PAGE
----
Readers answered the call, and the responses were outstanding
Outstanding responses to yesterday's "Synthesize Tom Friedman" challenge. I feel like the washed-up, aging teacher who takes on a class of initially-bored prep school students who over the course of a semester surprise the old man with their incredible passion for the material – basically I'm Robin Williams in Dead Poets Society, only without the depressing Robert-Sean-Leonard-kills-himself ending. I also feel like doing that thing tennis players do after matches, when they walk off the court and applaud the crowd by clapping a hand and a racket together. (With that gratefully serious expression that says, "No, no, you don't clap for me – I clap for you!"). Or maybe I just feel like playing tennis with Robin Williams. It's so hard to know – it all gets so mixed up after a while.
Which brings me to Friedman. There were so many excellent entries in yesterday's challenge, which asked readers to boil down Friedman's metaphor-jammed column on Syria (which described our Iraq invasion as the U.S diving on a grenade we ourselves exploded, by pulling out the pin of Saddam Hussein) to a single paragraph, that I couldn't narrow it down to just one winner. So in the end, there will be four winners, each receiving a hand-grenade paperweight trophy.
Even narrowing it down to four was a tough task. Some comments weren't real entries but just riffs, but they were on the mark; they won't get a grenade, but they deserve mention. For instance, "westcoast" wrote:
Op/Ed Copy desk: "Hey, Kristof missed deadline, what should we do?" Keller: "Do a word-cloud of Friedman Middle East columns."
I doubt that's what took place, but it something like that did happen, we'd have a hard time knowing the difference. Then there was Grione45's deadly-accurate Fargo reference:
To quote Stan Grossman of Fargo fame ... "You're sayin'... What're you sayin"?
We had not one, not two, but three haikus submitted. I'm a strong proponent of the haiku and I think people should communicate by haiku more often, randomly, at all times of the day. I've often thought it would be a good conflict-resolution method: force people to express their grievances in rigid 5-7-5 format. "He who cannot be named" entered the following "Friedku," which I think was outstanding for its Friedmanesque take on the yin-yang concept:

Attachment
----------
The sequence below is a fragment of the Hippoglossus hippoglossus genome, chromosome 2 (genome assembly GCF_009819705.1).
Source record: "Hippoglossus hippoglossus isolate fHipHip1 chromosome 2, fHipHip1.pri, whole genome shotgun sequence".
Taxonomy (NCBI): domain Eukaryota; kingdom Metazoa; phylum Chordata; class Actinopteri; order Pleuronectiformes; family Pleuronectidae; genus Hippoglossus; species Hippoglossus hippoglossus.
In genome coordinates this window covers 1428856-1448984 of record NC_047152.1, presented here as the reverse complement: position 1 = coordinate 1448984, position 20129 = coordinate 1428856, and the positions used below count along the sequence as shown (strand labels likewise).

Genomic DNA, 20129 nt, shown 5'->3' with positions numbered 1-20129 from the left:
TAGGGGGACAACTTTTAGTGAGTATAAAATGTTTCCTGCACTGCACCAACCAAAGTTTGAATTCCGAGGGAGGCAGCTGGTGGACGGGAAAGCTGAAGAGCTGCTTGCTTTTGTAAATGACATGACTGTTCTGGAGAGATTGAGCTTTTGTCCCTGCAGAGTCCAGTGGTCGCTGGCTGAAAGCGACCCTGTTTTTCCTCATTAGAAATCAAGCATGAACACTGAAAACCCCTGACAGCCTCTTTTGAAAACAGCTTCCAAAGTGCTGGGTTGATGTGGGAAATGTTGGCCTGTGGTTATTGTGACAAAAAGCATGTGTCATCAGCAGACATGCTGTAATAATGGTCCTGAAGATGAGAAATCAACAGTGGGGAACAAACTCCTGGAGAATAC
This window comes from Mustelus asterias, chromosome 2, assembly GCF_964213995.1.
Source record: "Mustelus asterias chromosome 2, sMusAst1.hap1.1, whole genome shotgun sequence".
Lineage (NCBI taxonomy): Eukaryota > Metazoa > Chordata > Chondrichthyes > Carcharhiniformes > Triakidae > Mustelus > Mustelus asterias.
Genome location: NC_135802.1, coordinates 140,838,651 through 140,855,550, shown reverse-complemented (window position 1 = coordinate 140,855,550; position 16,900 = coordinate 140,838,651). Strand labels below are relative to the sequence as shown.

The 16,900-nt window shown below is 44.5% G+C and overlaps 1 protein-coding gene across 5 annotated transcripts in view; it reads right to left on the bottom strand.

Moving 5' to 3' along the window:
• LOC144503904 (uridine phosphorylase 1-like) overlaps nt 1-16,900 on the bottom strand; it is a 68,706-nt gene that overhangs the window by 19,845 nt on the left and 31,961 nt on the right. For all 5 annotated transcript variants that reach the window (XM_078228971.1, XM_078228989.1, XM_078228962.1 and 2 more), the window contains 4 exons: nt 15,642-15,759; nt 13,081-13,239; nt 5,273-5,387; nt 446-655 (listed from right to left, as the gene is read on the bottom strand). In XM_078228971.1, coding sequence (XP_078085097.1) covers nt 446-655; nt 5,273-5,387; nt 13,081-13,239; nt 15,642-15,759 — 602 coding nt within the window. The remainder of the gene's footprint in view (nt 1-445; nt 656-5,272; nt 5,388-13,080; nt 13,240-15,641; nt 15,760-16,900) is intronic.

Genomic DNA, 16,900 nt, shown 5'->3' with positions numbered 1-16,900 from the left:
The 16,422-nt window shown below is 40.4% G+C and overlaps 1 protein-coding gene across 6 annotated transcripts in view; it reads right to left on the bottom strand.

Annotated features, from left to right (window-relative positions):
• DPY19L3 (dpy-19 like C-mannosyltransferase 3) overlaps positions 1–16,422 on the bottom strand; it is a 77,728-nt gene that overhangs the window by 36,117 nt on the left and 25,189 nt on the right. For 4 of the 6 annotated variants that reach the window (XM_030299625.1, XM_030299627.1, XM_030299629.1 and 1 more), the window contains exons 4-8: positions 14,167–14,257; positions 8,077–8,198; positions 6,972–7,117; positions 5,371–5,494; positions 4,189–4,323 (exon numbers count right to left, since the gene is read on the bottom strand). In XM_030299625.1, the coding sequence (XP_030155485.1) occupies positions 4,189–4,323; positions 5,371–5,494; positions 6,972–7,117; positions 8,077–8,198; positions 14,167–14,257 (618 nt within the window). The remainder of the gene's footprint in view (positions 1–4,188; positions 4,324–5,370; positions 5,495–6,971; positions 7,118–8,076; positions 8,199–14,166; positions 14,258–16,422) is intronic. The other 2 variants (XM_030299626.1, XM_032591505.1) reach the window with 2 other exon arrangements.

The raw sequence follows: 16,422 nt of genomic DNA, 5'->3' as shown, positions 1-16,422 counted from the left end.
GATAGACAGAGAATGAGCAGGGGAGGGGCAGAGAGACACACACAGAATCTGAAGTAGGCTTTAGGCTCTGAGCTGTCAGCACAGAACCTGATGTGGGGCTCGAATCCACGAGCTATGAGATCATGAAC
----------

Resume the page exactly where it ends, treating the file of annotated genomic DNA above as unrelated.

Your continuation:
Taxi Driver in Beiruit
Iron Fist for Peace
Midwife Birthing Midwife
"Jalmos" countered with:
more complex than the conflict
This is an excellent point: a metaphor is supposed to make things clearer, but it's actually easier to understand Mesopotamian politics than some of these columns. Lastly, "12pounddictionary" used a Byronesque flourish to shave a syllable from the word "exploding" (one of Friedman's favorite words) to create this:
Fists of 'xploding clay
Acid bonds burn Arab lives
Freidman's neocon dreams
And now for the winners. The first grenade goes to "Shlok," whose noir take on Friedman was really stirring -- would make a great movie, like an upside-down, on-acid version of Out of the Past:
The same nightmare. 24/7/365. Always her, hopeless and beautiful. Giant sounds and lights mark a fight within the faith. Fire rages across her face. Acid eats her away. I fall on a grenade, then pull the pin. She tears, triggers, explodes. The midwife pounds chainsaw-nails-into-Saddam's-head and suddenly she's back. She's chaos, she's venom unleashed. Too little trust, I know, but I am alone, standing between her and chaos. What to do?